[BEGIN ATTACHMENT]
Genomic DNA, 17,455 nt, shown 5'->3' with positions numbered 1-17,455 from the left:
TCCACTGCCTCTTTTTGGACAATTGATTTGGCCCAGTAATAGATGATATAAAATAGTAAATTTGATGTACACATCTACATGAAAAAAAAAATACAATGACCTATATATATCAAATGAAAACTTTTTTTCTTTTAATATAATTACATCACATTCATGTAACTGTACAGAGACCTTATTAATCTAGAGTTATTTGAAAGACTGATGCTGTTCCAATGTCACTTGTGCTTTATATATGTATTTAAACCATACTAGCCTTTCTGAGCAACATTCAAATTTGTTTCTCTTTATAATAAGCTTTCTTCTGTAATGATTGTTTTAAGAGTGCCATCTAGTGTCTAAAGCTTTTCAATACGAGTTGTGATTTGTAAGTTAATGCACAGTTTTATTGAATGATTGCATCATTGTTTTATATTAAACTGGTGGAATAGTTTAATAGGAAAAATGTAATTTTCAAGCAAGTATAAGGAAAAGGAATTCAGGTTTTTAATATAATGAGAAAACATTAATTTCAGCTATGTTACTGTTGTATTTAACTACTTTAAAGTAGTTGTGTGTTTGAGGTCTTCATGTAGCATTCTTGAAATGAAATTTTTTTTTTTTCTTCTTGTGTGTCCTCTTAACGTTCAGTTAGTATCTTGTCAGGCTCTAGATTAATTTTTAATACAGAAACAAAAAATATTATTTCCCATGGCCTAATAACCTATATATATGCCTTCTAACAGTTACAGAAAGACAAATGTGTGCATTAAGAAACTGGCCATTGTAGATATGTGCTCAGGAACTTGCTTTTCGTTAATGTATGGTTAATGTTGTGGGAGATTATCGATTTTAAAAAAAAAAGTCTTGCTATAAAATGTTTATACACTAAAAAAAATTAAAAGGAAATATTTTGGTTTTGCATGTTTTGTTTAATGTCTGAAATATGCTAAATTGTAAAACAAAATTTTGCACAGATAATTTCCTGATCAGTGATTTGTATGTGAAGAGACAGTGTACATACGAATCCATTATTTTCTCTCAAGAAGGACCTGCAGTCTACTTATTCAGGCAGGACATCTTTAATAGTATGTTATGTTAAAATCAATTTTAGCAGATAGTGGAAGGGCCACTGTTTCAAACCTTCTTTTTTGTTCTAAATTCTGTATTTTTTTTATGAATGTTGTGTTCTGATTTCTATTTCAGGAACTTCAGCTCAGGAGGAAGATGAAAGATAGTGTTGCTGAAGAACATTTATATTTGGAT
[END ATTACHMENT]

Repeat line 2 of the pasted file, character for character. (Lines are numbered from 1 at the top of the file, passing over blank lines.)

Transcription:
TCCACTGCCTCTTTTTGGACAATTGATTTGGCCCAGTAATAGATGATATAAAATAGTAAATTTGATGTACACATCTACATGAAAAAAAAAATACAATGACCTATATATATCAAATGAAAACTTTTTTTCTTTTAATATAATTACATCACATTCATGTAACTGTACAGAGACCTTATTAATCTAGAGTTATTTGAAAGACTGATGCTGTTCCAATGTCACTTGTGCTTTATATATGTATTTAAACCATACTAGCCTTTCTGAGCAACATTCAAATTTGTTTCTCTTTATAATAAGCTTTCTTCTGTAATGATTGTTTTAAGAGTGCCATCTAGTGTCTAAAGCTTTTCAATACGAGTTGTGATTTGTAAGTTAATGCACAGTTTTATTGAATGATTGCATCATTGTTTTATATTAAACTGGTGGAATAGTTTAATAGGAAAAATGTAATTTTCAAGCAAGTATAAGGAAAAGGAATTCAGGTTTTTAATATAATGAGAAAACATTAATTTCAGCTATGTTACTGTTGTATTTAACTACTTTAAAGTAGTTGTGTGTTTGAGGTCTTCATGTAGCATTCTTGAAATGAAATTTTTTTTTTTTCTTCTTGTGTGTCCTCTTAACGTTCAGTTAGTATCTTGTCAGGCTCTAGATTAATTTTTAATACAGAAACAAAAAATATTATTTCCCATGGCCTAATAACCTATATATATGCCTTCTAACAGTTACAGAAAGACAAATGTGTGCATTAAGAAACTGGCCATTGTAGATATGTGCTCAGGAACTTGCTTTTCGTTAATGTATGGTTAATGTTGTGGGAGATTATCGATTTTAAAAAAAAAAGTCTTGCTATAAAATGTTTATACACTAAAAAAAATTAAAAGGAAATATTTTGGTTTTGCATGTTTTGTTTAATGTCTGAAATATGCTAAATTGTAAAACAAAATTTTGCACAGATAATTTCCTGATCAGTGATTTGTATGTGAAGAGACAGTGTACATACGAATCCATTATTTTCTCTCAAGAAGGACCTGCAGTCTACTTATTCAGGCAGGACATCTTTAATAGTATGTTATGTTAAAATCAATTTTAGCAGATAGTGGAAGGGCCACTGTTTCAAACCTTCTTTTTTGTTCTAAATTCTGTATTTTTTTTATGAATGTTGTGTTCTGATTTCTATTTCAGGAACTTCAGCTCAGGAGGAAGATGAAAGATAGTGTTGCTGAAGAACATTTATATTTGGAT